Last Friday at noon, almost 10 people showed up outside of San Jose City Hall to celebrate the 50th anniversary of the famous Ken Kesey Acid Test which took place in a house at 43 S. Fifth Street on Dec. 4, 1965.
This was the legendary party Tom Wolfe documented in The Electric Kool-Aid Acid Test, the same party at which the Grateful Dead first performed as the Grateful Dead. That monumental event 50 years ago was the second of several acid tests thrown by Kesey and the Merry Pranksters, the first one of which went down in Soquel a week earlier.
Thousands of Deadheads should have been there last week. Ken Babbs, whose “spread” hosted the first acid test, should also have been there. Every news station in the Bay Area could have shown up. Representatives from the Rock and Roll Hall of Fame could have documented a huge party. Of course, Bob Weir, Phil Lesh and Bill Kreutzmann should also have been there, along with Grateful Dead biographer Dennis McNally. Then there’s Neal Cassady’s son, John Cassady. He should have been there. Technicians from Meyer Sound, stagehands from Bill Graham Presents, and even the Hells Angels all should have been there. With all due respect to the organizers, it really felt like a major opportunity was blown.
Since the famous acid test in question went down right where City Hall now sits, last week’s event came together with the purpose of declaring an official effort to place a permanent historical plaque somewhere on the property. In any real city, this would be a no-brainer. The site would vault San Jose to international recognition, as thousands of Grateful Dead fans would regularly visit the plaque, in the same way they visit Ron “Pigpen” McKernan’s grave in Palo Alto. There could be concerts every single year on that date. Anyone with half a brain can imagine more ideas.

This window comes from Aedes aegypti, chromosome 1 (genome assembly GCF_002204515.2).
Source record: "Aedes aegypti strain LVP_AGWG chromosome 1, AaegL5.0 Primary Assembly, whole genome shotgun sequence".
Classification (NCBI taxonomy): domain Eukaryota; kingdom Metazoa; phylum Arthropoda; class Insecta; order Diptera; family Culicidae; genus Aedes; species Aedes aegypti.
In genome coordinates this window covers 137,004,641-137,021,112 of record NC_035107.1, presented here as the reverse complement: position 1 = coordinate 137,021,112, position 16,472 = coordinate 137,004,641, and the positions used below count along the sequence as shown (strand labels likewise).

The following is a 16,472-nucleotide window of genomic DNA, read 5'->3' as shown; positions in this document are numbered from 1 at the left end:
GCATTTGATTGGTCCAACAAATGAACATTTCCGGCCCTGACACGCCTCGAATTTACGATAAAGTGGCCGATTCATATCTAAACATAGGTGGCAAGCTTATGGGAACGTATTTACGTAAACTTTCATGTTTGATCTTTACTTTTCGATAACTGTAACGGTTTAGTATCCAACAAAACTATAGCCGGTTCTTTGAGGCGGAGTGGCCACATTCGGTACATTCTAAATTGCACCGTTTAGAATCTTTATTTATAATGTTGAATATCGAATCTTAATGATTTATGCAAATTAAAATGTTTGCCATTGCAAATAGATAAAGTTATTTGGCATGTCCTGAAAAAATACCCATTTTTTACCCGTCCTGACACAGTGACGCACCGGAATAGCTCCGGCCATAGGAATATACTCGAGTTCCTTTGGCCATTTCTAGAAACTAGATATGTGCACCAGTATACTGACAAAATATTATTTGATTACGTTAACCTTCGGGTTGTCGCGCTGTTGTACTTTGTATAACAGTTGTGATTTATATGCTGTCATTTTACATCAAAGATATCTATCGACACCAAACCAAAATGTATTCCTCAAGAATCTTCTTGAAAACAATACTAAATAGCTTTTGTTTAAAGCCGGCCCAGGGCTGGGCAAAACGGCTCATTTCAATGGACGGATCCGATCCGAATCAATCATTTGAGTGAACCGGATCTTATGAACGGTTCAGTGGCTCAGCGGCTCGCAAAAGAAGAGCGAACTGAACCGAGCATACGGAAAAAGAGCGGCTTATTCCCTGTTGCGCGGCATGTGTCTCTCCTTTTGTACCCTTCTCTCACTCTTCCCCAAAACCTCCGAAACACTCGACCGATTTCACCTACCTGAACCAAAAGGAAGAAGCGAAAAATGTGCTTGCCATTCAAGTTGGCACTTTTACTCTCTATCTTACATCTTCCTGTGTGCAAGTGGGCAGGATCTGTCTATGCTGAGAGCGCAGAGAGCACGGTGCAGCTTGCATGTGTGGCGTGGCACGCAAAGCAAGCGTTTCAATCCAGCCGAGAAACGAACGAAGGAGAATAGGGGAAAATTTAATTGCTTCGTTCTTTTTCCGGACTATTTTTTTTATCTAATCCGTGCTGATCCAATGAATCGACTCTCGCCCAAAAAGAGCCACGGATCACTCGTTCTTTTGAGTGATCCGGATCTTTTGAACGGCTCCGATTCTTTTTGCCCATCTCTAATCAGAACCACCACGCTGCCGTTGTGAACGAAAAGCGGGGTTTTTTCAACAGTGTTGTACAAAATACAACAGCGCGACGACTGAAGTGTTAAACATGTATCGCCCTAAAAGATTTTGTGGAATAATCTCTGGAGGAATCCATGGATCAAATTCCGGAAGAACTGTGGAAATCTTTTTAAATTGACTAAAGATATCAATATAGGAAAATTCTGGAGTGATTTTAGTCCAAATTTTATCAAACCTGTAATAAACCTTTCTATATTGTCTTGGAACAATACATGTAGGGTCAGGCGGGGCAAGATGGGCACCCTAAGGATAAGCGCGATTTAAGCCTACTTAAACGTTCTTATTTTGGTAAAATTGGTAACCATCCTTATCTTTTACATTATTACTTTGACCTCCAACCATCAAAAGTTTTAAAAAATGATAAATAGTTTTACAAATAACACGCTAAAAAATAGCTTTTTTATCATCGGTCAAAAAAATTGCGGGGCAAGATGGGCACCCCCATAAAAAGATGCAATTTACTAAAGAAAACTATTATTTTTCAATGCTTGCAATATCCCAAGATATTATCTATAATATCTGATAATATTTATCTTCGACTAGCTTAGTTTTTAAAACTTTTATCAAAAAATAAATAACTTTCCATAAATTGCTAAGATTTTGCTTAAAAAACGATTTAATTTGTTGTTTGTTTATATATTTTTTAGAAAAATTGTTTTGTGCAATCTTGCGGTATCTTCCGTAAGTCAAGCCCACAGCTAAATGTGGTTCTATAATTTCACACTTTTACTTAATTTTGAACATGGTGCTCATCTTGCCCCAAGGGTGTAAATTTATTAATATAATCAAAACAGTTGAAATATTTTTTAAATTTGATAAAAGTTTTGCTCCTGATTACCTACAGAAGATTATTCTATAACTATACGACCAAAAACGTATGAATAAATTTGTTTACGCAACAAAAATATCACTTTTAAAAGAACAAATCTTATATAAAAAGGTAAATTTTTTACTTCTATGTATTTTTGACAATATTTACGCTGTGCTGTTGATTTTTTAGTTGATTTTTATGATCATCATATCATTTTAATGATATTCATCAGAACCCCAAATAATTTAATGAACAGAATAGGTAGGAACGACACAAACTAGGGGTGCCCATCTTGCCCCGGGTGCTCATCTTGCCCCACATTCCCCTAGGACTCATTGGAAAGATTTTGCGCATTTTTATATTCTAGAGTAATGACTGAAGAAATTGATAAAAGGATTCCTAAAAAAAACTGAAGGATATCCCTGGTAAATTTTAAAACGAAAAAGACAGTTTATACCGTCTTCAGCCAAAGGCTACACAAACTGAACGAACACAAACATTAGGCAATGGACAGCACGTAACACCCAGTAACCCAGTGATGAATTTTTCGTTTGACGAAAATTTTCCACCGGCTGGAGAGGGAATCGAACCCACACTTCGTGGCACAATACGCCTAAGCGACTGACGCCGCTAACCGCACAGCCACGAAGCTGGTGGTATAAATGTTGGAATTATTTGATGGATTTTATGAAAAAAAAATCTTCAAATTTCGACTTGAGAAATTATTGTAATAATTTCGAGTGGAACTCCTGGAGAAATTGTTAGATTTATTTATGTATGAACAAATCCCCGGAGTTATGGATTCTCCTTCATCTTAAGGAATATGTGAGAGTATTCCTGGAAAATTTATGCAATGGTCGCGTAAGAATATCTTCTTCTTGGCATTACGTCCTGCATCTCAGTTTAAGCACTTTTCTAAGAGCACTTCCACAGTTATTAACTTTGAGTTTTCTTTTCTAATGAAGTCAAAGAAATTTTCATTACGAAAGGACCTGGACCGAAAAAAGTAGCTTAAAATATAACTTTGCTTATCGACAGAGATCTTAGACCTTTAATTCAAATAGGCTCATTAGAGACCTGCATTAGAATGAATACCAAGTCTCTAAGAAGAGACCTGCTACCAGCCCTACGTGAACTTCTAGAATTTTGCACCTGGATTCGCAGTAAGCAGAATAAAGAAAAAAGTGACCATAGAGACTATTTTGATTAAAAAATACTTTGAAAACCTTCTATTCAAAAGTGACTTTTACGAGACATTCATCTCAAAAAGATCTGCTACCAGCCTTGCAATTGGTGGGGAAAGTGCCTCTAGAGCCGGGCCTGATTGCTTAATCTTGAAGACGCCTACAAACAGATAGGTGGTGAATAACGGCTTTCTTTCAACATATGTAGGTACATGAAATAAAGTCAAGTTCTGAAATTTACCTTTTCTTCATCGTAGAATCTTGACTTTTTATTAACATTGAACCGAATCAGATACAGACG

The Dead have all sort sorts of history in the South Bay, so let me digress a bit. When Bill Graham built Shoreline Amphitheatre in Mountain View, in the ’80s, he and Jerry Garcia designed the entire layout of the premises to resemble the Grateful Dead’s “Steal Your Face” logo. If you look at an aerial photograph of the property, you can easily see it. The oldtimers will show you.
San Jose should do something similar with City Hall: Bulldoze the wannabe-urban-chic rotunda that looks like a deodorant stick and replace it with something, anything, that pays tribute to the Grateful Dead. And since no one at City Hall had enough vision to understand the rotunda would need decent acoustics—use a microphone in the place and it sounds you’re talking in an airplane hangar—the city can hire Meyer Sound to implement a better events space. Imagine Mayor Sam Liccardo holding a press conference with the Grateful Dead’s Wall of Sound behind him. Now that would be something to brag about.
So, yes, of course, there should be a historical plaque. Why do we need to even advocate for it? I mean, it has nothing to do with whether or not you listen to the Grateful Dead (I don’t) or if you even experienced the 1960s (I didn’t). It’s about significant, cultural events that happened here, monumental stuff that should be recognized. This is another instance of something that should be second nature to any culturally literate, 20th-century, even halfway-interesting city official. It shouldn’t take more than a few meetings for this to get decided. Yet all of us have to scream about it for years before the bureaucracy in City Hall gets rolling. That’s what really has to change around here.
But I’m not sure if it ever will. Sometimes I’m convinced that City Hall’s attitude is this: If the citizens want anything interesting to happen around here, then they should fight for it. That’s always been the city’s mentality. If this plaque finally happens, I guess we can hope, at least for now, that when 2,000 more homogenous tech schmoes move into downtown solely because they can no longer afford Mountain View, they’ll at least realize that cool and rocking history exists here.